Darko Milicic: "Now it's up to me"
Lately, you have given some very harsh statements regarding the situation you had in Detroit. How did you feel right before being traded last month?
Darko Milicic: I don’t know what to say. It was bad, really bad. It was literally a nightmare before I heard that I was traded. That situation really started getting to me mentally this season.
Do you hold any grudges against the Pistons organization?
DM: No, there’s no point in that. But I am disappointed with numerous promises they made – especially before the start of this regular season. I think that I didn’t quite shine during the preseason, but I think I played solid basketball and that I deserved to get some kind of chance at the beginning of the regular season. They basically turned the lights off me after the preseason. No explanation, no nothing…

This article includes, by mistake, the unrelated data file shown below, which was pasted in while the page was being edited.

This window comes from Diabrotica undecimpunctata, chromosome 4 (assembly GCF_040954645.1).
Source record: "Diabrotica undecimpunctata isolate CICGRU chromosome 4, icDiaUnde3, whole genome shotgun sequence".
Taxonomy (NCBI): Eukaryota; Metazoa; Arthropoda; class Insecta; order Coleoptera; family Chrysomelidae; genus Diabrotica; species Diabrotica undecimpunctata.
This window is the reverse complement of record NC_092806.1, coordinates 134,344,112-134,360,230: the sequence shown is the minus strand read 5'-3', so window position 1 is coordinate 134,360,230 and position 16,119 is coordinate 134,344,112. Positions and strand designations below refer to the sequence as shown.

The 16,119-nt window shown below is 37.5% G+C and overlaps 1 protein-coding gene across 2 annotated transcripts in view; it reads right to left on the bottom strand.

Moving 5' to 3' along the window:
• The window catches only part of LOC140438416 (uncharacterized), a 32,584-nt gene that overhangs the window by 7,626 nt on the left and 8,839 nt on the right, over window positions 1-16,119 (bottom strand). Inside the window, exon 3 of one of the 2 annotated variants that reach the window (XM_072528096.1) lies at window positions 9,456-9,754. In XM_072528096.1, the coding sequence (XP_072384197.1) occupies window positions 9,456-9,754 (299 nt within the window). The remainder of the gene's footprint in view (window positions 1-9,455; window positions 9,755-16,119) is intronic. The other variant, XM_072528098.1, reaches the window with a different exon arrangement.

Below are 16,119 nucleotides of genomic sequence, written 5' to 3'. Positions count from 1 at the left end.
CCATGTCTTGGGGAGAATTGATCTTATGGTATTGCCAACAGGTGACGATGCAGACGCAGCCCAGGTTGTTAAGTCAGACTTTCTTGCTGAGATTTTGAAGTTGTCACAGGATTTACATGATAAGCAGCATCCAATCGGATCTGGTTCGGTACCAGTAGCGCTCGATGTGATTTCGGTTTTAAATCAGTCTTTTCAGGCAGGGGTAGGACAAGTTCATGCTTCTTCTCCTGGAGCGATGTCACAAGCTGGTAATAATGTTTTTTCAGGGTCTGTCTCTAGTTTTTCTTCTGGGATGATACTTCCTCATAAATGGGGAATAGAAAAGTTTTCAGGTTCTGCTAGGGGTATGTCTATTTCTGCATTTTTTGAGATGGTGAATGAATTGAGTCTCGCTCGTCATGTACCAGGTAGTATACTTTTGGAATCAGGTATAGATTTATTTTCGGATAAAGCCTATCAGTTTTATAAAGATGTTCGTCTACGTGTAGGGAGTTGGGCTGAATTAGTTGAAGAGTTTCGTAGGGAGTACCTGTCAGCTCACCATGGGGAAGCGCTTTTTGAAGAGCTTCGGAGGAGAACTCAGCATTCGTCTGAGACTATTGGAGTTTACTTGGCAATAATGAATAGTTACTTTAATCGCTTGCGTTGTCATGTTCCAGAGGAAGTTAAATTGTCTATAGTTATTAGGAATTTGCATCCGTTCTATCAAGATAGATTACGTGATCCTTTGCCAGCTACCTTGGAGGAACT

Isn’t it logical not to play the first two years on a team that went to the NBA Finals twice in a row, especially considering that the two coaches you had in Detroit played a rotation of seven, eight guys at most?
DM: I really don’t want to think about that anymore. That is a past tense for me. I start from the beginning here in Orlando. I just need to get into playing shape as soon as I can and not worry about Detroit anymore.
For the first time in your NBA career, you are playing significant minutes in the fourth quarter. Is that a completely new experience for you?
DM: Yes, it is. It feels so good. It is such a great feeling when you understand that the coach believes in you and that he is giving you a chance to play in the clutch minutes down the stretch. Now it’s up to me. It will take me some time to get back in the shape I once was. Two and a half years of not playing took their toll. My basketball feeling has simply being lost by me not playing. But it’s up to me to get it back with hard work and playing as well as possible.
Do you think it was bad for your career to be drafted by Pistons in 2003?
DM: That’s a tough question. I never got to play in Detroit. I came to the NBA to play… On the other hand, I was extremely happy to be on a team with such great teammates. Every single guy on the team – Joe Dumars, the coaching staff that worked with me – everybody was just great…